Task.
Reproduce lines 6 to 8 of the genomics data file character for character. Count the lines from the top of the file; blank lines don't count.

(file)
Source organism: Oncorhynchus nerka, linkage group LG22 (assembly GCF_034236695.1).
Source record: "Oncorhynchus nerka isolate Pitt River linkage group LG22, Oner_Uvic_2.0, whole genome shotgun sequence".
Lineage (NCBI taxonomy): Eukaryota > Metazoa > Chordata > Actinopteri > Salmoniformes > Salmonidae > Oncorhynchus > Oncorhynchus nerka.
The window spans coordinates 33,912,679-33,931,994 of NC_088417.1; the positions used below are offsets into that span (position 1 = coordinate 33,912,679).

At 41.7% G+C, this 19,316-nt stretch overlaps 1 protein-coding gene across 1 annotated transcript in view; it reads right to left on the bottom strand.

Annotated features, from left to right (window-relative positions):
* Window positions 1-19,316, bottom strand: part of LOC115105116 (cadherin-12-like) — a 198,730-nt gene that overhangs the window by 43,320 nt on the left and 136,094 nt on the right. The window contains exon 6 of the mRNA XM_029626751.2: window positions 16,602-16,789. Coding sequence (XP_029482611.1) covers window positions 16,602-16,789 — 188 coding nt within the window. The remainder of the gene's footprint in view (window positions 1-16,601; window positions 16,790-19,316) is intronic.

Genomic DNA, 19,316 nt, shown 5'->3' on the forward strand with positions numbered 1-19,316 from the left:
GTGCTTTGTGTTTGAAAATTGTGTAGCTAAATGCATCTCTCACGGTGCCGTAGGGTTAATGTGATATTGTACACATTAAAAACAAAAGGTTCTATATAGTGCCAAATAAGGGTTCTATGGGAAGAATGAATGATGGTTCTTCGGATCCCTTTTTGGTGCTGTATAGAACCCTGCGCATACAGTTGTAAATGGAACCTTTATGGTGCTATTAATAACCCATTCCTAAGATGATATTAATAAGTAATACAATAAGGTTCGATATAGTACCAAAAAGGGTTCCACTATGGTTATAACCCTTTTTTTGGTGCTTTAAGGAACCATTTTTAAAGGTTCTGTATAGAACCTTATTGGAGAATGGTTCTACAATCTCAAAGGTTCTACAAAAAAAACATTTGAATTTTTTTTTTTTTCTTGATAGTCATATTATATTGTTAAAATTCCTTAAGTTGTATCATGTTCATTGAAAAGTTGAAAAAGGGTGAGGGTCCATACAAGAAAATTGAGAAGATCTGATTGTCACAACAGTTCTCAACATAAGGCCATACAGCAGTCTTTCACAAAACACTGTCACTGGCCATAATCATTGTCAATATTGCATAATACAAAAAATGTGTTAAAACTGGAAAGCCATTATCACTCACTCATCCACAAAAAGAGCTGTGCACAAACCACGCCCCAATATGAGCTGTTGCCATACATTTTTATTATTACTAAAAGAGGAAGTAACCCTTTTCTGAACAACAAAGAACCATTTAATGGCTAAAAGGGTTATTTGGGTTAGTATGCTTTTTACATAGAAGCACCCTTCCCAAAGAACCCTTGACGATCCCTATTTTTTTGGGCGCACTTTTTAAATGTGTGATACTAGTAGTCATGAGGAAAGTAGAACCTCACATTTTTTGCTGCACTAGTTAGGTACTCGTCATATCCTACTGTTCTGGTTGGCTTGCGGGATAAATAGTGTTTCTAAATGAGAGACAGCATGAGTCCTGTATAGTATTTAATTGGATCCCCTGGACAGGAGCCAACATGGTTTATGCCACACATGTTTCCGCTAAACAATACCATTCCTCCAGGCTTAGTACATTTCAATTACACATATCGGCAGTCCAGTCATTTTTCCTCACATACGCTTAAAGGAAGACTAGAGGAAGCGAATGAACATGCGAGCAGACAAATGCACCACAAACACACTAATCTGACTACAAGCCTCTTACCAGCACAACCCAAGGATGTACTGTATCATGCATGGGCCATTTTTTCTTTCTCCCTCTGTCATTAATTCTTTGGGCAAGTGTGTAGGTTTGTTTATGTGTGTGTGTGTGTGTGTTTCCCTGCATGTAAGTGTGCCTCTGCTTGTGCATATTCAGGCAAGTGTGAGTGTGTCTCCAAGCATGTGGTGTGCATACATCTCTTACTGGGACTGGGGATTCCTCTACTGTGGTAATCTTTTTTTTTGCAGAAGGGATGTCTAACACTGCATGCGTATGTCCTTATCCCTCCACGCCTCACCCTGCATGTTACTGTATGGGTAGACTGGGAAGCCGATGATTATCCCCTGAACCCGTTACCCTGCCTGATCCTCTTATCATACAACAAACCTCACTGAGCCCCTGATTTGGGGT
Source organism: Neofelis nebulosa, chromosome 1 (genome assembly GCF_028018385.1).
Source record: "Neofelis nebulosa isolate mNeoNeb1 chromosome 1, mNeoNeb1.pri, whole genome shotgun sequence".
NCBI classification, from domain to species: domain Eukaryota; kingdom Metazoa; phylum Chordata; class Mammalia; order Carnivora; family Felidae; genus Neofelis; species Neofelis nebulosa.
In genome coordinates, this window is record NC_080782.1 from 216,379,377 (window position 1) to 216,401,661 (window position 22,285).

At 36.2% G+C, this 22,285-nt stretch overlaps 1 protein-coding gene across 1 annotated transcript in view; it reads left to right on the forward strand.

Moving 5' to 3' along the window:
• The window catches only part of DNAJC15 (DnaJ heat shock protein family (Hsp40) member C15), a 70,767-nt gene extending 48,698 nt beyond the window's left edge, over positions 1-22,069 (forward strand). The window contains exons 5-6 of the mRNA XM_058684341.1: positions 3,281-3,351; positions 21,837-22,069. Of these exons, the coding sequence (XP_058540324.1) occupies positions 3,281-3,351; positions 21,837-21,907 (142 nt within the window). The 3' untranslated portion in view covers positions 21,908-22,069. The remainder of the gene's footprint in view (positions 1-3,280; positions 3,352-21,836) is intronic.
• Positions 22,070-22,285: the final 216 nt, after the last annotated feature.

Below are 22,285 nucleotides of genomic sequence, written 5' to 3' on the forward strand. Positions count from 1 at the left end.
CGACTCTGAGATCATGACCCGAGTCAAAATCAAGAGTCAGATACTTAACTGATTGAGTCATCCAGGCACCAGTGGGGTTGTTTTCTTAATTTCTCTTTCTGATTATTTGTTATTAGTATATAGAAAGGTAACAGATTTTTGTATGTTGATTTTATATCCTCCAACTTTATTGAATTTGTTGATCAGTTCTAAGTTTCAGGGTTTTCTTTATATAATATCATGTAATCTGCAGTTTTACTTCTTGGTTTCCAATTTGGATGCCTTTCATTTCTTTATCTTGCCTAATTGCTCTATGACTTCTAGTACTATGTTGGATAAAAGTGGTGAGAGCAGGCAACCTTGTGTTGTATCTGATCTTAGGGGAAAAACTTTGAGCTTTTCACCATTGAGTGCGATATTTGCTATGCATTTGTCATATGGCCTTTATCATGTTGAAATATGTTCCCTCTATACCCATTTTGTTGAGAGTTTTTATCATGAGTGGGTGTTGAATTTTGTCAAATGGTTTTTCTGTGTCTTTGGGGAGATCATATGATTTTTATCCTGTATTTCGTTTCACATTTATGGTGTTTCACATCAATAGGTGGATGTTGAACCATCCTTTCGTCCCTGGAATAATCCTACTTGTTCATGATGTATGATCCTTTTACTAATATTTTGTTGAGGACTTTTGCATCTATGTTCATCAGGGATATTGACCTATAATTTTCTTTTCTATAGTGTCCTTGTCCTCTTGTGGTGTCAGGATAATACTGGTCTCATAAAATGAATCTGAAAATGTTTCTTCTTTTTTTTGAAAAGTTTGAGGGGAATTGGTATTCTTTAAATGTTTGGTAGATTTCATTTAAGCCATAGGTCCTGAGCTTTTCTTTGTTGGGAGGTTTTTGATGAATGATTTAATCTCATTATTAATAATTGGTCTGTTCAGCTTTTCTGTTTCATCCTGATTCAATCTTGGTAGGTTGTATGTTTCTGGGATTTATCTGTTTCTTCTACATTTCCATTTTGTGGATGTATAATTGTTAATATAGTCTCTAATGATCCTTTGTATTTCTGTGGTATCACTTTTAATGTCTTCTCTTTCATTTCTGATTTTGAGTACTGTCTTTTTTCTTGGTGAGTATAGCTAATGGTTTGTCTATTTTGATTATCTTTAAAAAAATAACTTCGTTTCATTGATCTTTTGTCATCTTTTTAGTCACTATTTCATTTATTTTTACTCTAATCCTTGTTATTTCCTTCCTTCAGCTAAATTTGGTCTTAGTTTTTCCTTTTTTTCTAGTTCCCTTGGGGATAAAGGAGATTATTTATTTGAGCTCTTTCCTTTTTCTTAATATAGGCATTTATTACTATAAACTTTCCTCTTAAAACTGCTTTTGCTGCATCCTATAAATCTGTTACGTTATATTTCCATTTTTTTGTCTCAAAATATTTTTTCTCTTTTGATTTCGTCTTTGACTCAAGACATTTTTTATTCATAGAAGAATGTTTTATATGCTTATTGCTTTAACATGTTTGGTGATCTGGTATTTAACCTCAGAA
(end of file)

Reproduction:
Annotated features, from left to right (window-relative positions):
* Window positions 1-19,316, bottom strand: part of LOC115105116 (cadherin-12-like) — a 198,730-nt gene that overhangs the window by 43,320 nt on the left and 136,094 nt on the right. The window contains exon 6 of the mRNA XM_029626751.2: window positions 16,602-16,789. Coding sequence (XP_029482611.1) covers window positions 16,602-16,789 — 188 coding nt within the window. The remainder of the gene's footprint in view (window positions 1-16,601; window positions 16,790-19,316) is intronic.

Genomic DNA, 19,316 nt, shown 5'->3' on the forward strand with positions numbered 1-19,316 from the left: